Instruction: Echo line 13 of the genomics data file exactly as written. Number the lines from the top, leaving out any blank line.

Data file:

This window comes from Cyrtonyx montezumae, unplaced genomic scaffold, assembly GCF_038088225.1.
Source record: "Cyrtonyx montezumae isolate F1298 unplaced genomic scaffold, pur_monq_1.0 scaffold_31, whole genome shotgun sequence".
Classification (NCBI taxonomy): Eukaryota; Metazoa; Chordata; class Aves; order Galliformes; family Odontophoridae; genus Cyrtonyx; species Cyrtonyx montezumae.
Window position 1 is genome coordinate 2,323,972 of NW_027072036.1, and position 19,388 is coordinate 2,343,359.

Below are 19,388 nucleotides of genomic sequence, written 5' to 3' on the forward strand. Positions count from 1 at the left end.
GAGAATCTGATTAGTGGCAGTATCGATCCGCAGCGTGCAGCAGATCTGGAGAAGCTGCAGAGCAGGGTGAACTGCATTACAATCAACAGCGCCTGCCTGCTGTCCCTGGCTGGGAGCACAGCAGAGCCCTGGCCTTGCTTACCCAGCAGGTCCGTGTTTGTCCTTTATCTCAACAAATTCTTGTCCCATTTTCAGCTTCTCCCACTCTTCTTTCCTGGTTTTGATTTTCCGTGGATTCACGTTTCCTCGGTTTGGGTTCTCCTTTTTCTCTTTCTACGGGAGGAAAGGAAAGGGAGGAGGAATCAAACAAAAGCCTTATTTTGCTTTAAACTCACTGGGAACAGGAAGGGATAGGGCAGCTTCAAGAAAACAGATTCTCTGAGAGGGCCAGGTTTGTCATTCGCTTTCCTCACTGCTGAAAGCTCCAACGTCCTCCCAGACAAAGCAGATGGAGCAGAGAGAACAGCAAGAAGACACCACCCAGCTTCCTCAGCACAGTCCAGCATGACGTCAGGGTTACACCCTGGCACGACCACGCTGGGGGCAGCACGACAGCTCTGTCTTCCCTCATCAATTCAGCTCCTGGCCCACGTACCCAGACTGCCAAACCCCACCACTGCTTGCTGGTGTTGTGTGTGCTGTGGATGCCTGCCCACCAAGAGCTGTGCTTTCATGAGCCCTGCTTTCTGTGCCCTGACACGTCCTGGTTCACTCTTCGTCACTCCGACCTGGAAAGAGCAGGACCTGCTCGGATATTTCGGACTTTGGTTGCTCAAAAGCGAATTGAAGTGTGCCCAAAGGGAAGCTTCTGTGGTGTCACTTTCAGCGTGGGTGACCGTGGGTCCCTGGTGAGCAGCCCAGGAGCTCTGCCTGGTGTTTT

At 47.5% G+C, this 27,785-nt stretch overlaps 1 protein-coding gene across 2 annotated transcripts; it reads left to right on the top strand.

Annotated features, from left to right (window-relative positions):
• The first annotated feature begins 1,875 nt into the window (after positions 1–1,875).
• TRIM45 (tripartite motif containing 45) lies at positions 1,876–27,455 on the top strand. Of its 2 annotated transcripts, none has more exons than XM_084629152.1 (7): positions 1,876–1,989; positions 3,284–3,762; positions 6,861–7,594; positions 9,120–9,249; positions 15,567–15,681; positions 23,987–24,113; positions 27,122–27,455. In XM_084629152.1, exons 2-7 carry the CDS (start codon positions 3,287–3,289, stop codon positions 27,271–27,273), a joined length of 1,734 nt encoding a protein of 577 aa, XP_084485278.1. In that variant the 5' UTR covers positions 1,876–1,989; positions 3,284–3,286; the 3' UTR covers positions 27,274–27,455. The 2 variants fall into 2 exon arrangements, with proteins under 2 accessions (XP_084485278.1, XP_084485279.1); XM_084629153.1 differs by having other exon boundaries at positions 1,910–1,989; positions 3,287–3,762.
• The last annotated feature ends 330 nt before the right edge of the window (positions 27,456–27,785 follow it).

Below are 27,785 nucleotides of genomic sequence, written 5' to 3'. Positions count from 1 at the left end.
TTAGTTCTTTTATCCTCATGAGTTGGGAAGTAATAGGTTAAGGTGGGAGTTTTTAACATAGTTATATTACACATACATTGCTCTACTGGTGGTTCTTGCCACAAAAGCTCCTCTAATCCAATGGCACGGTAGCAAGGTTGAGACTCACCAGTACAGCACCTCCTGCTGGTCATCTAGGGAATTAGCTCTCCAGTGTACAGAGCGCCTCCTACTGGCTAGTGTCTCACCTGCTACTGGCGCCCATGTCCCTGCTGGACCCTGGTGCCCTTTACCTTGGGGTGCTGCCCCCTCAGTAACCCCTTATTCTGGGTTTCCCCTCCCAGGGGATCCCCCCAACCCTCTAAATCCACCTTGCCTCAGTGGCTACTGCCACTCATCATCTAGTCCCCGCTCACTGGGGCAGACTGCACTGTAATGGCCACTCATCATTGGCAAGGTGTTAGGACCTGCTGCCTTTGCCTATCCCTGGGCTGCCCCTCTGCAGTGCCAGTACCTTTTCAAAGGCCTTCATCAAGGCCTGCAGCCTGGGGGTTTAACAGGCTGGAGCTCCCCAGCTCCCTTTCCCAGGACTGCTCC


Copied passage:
TTAGTTCTTTTATCCTCATGAGTTGGGAAGTAATAGGTTAAGGTGGGAGTTTTTAACATAGTTATATTACACATACATTGCTCTACTGGTGGTTCTTGCCACAAAAGCTCCTCTAATCCAATGGCACGGTAGCAAGGTTGAGACTCACCAGTACAGCACCTCCTGCTGGTCATCTAGGGAATTAGCTCTCCAGTGTACAGAGCGCCTCCTACTGGCTAGTGTCTCACCTGCTACTGGCGCCCATGTCCCTGCTGGACCCTGGTGCCCTTTACCTTGGGGTGCTGCCCCCTCAGTAACCCCTTATTCTGGGTTTCCCCTCCCAGGGGATCCCCCCAACCCTCTAAATCCACCTTGCCTCAGTGGCTACTGCCACTCATCATCTAGTCCCCGCTCACTGGGGCAGACTGCACTGTAATGGCCACTCATCATTGGCAAGGTGTTAGGACCTGCTGCCTTTGCCTATCCCTGGGCTGCCCCTCTGCAGTGCCAGTACCTTTTCAAAGGCCTTCATCAAGGCCTGCAGCCTGGGGGTTTAACAGGCTGGAGCTCCCCAGCTCCCTTTCCCAGGACTGCTCC